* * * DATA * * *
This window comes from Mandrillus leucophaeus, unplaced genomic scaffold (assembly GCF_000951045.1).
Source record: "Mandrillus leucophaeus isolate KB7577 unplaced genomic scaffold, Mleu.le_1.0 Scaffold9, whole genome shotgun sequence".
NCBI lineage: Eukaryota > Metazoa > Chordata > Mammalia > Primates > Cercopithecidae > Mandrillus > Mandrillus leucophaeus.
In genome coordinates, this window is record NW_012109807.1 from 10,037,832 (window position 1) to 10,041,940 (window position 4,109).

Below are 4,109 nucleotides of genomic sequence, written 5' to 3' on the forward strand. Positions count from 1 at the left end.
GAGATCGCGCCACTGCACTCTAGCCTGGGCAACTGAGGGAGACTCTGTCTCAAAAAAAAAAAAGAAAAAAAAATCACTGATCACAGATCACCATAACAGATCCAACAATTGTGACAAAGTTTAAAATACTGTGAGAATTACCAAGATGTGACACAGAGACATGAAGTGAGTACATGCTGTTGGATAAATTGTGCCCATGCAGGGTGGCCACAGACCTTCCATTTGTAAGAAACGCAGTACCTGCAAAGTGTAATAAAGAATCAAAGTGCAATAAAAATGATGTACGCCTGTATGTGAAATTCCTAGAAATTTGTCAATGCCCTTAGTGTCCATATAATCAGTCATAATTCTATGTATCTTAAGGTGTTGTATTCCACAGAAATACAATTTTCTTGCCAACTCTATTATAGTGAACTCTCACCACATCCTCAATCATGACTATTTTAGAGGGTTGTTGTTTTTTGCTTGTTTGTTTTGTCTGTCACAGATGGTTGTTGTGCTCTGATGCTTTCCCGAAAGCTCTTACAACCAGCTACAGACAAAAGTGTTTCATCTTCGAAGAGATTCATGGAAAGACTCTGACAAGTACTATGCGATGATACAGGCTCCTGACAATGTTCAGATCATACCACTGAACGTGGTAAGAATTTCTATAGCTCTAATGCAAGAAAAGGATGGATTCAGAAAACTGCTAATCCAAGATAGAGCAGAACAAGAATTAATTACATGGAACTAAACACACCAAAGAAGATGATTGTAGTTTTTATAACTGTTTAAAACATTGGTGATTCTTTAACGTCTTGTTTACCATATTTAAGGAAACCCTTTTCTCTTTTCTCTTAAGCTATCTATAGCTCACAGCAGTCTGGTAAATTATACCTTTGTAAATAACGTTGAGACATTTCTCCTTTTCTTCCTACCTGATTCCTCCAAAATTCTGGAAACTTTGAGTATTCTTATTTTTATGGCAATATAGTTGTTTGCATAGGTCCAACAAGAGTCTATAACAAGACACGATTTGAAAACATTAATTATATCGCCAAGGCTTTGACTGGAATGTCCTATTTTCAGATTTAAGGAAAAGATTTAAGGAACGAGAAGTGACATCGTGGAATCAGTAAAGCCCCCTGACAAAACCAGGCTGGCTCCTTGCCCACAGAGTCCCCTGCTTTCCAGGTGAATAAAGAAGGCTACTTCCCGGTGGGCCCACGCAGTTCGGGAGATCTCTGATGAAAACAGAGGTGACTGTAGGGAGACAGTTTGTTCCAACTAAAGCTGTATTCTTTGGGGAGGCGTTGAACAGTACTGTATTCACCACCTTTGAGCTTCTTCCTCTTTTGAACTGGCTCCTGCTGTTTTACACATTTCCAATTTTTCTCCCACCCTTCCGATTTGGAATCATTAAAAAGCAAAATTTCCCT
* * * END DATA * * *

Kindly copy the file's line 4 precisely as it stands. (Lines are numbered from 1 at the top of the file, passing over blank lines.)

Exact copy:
In genome coordinates, this window is record NW_012109807.1 from 10,037,832 (window position 1) to 10,041,940 (window position 4,109).